These AIs and crew handle life support and all environmental issues, water, air, heating/cooling, light, sewage, gravity. They also do the internal maintenance, cooking, cleaning, stores (but, see Engineering), grounds-keeping and farming in the bio domes. A small shop, gymnasium and beauty suite is run for staff. The Hollywood Machine is in the back of the beauty suite. Kelly has provided them with quite a few Steam Punk cleaning, maintenance and farming tools, which make a near-impossible job just hard work. They work with Red Team on things like air locks, and other overlapping areas of responsibility. Originally, and still sometimes, they're called "Maintenance".
These AIs and crew handle the communications and information technology, electronic and manual, and the power systems; maintenance, repair and operation. They're responsible for the various entertainment systems. They also handle information security, and the postal service. Blue Team maintain the on-site and remote (encrypted) backups of all the IT systems, and the AIs; note Mr O'Neill's information is at least double-encrypted, with codes private to him. Jane works with them. Sometimes Sarah works with them when legal matters outside Jane's expertise are involved. Quite a few Blue Team clerks are what makes the departments, but not the teams, work. Originally, and still sometimes, they're called "SysOps".
This AI and small crew are the trouble-shooters. They are supposed to spot problems before they occur, stop them, then report them, so they don't happen again. They can call on any of the other three teams for support, bypassing any chain of command, though they'll need to justify themselves, later. Reports from Black Team cannot be ignored or sidelined - they must be responded to. In return, they minimise their reports. Quite a few staff have been rotated through Black Team, then ended up on another team. They also do some training work. Think of a Fire Safety Officer at a company - even gets to tell the MD/CEO what to do. Jane works with them, and fights to keep them from becoming elitist or unpopular. Originally, and still sometimes, they're called "Troubleshooters".
This was originally Kelly and White Team nurse-practitioner, Genny Hall, with help from a Blue Team clerk. Each of the three (plus one) teams is supposed to have a fully-trained paramedic on duty at all times, but, they each have only two of these, and a further three under training (all Black Team are supposed to be paramedics). Nurse Genny handles all but the most major issues, and refers to Kelly if required. Things Kelly isn't happy with handling, like non-trivial surgery, require shipping patients elsewhere. Kelly allegedly has a number of Steam Punk medical gadgets, which can handle many intermediate level medical problems, if people are prepared to risk their lives in them. She can also use a medical stasis gadget, that was bought-it, but this has a significant risk of inducing a biomod, before shipping elsewhere for treatment. And, biomods can mean the Hollywood Machine doesn't work on you, any more; i.e. you're fired. Then there is her self-propelled 'crash cart', which she describes in detail to people who injure themselves through carelessness. Kelly pushed for better medical facilities to be set-up. Later, she sort of got her way, as she was moved sideways to Engineering, and an A&E-trained doctor (age 28) put in her place; Kelly's still called-on if needed. Note that while the Blue Team AI 'Theta' studies with Kelly, she isn't part of the department.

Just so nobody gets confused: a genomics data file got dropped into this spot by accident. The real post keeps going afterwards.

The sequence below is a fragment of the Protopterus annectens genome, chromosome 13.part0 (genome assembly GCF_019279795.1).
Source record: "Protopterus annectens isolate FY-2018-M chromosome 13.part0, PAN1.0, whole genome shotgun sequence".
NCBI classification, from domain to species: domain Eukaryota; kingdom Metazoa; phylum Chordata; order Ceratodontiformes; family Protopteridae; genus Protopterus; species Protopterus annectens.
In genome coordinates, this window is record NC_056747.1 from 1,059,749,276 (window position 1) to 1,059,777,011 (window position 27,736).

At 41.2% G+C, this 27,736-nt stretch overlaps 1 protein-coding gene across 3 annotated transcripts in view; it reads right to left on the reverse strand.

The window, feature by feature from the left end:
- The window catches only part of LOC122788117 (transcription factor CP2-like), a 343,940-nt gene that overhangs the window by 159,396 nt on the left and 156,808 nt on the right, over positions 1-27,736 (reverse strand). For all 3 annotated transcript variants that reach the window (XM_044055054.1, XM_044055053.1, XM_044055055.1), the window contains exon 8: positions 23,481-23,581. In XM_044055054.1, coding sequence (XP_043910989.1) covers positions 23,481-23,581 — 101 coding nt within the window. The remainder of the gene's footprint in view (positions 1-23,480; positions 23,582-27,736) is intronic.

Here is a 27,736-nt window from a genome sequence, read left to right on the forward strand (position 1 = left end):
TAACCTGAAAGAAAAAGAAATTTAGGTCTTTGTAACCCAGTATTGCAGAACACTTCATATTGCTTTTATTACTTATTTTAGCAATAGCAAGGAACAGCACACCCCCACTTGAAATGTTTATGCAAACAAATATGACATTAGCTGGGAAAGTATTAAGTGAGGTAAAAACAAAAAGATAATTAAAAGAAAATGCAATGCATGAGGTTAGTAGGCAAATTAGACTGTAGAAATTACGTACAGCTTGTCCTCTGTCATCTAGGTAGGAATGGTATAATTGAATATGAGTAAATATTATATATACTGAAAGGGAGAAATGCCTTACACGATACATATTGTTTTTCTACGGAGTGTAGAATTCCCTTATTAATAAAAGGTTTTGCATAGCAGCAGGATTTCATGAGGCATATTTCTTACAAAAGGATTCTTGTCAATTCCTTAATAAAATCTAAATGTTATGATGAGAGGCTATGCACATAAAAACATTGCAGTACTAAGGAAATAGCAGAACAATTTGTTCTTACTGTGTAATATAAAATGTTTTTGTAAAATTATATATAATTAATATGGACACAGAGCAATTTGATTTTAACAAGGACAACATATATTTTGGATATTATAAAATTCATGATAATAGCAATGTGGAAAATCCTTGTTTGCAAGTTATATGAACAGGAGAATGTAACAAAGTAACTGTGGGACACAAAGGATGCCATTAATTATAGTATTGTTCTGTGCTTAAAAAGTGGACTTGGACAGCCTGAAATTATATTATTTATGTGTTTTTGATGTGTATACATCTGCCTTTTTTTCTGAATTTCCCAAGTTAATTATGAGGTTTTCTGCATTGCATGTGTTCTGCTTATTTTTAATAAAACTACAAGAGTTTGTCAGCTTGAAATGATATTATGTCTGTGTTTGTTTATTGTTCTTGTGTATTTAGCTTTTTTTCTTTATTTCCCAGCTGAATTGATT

This is Sarah and a Blue Team member who's a partially trained lawyer (she's continuing her training), along with a Blue Team legal clerk. They call on Jane to deal with the commercial side. Sarah has pointed out that this department wouldn't be nearly large enough if things get litigious.
This is Jane with a Blue Team member trained in administration, and three Blue Team clerks. Admin is also Human Resources, though new staff are handled through Lagrange Recruitment, in Dublin, down on Earth. Admin processes purchase requests from the various teams and departments; all need at least two approvals. Jane is trying to ensure anyone on Blue Team who is trainable can at least stand-in as a clerk. She's also watching with interest to see if there's any unionisation activity.
Some might say this is just a hobby farm. It's still the second largest in Cislunar Space, after the Grover's Corners. The cows are a bit peculiar at times... a bit rainbow-coloured... but the milk is clean and fresh, as is the meat. Also included are some grain, and fresh vegetables such as carrots, cabbages, spuds, parsnips and the like. Most is for local consumption to vary up the diet a little and keep the Vitamin Man at bay. Farming is done by White Team, using somewhat weird but effective Steam Punk tools, provided by Kelly - think a hundred (jointed) armed weeder and vegetable harvester, steam-powered, of course. The Farm doesn't count as a department, and is usually supervised by a White Team member with horticultural experience. Note that there are also lawns, flower and herb gardens, and a small wood, as well as land used for agriculture. Once the technology becomes more mature a holographic backdrop may be used to make things look a lot bigger.